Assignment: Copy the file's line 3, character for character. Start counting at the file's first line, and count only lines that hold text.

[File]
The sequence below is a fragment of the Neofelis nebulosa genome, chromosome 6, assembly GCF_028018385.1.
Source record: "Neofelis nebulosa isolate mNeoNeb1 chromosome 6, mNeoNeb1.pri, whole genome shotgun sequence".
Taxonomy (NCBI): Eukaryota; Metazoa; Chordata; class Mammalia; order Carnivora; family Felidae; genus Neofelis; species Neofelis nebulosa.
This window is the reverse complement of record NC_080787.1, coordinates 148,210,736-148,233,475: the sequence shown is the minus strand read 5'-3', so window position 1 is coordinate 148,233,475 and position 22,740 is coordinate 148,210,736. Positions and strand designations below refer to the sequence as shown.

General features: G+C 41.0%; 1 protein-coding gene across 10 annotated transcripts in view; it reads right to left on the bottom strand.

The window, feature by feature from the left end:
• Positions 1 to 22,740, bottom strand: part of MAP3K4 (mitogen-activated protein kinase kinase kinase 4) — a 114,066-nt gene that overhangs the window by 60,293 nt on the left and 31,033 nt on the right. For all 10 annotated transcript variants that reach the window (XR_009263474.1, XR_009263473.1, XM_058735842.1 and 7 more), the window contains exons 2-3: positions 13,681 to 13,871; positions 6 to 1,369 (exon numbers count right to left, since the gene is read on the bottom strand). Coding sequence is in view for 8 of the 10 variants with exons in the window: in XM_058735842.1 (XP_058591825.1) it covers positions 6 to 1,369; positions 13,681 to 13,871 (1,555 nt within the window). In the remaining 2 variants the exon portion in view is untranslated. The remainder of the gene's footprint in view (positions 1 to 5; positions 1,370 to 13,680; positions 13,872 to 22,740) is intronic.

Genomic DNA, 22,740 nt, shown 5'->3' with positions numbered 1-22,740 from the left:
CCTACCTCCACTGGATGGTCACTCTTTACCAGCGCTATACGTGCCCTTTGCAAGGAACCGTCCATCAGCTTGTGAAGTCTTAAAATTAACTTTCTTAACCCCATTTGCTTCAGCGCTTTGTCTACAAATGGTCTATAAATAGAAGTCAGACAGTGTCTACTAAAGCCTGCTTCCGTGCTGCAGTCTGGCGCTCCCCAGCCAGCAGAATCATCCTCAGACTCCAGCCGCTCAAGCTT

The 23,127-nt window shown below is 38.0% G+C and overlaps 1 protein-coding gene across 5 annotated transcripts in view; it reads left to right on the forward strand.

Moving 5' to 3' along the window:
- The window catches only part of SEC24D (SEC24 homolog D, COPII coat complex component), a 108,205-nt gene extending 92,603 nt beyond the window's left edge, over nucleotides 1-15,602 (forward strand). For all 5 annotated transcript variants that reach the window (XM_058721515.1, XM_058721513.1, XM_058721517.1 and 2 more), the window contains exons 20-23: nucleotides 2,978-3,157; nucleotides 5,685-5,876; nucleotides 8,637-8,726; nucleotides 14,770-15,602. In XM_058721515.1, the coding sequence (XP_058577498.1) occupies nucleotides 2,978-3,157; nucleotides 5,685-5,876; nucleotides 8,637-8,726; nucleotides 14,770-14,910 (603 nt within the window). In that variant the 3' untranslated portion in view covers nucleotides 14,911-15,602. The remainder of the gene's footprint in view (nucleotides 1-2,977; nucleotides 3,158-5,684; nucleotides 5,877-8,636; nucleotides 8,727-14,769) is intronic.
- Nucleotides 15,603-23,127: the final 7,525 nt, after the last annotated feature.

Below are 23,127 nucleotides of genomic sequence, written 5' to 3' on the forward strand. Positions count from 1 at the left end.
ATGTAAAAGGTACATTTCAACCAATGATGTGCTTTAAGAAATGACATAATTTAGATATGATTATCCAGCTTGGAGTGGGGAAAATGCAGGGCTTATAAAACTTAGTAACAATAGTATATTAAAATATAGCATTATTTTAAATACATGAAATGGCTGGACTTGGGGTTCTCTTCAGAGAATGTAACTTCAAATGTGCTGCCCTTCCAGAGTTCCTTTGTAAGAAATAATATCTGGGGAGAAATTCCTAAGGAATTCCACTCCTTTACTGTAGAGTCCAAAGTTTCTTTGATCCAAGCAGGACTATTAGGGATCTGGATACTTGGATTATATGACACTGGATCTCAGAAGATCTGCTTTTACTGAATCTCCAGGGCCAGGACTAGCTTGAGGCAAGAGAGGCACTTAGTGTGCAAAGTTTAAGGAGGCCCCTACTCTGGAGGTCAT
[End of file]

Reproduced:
Taxonomy (NCBI): Eukaryota; Metazoa; Chordata; class Mammalia; order Carnivora; family Felidae; genus Neofelis; species Neofelis nebulosa.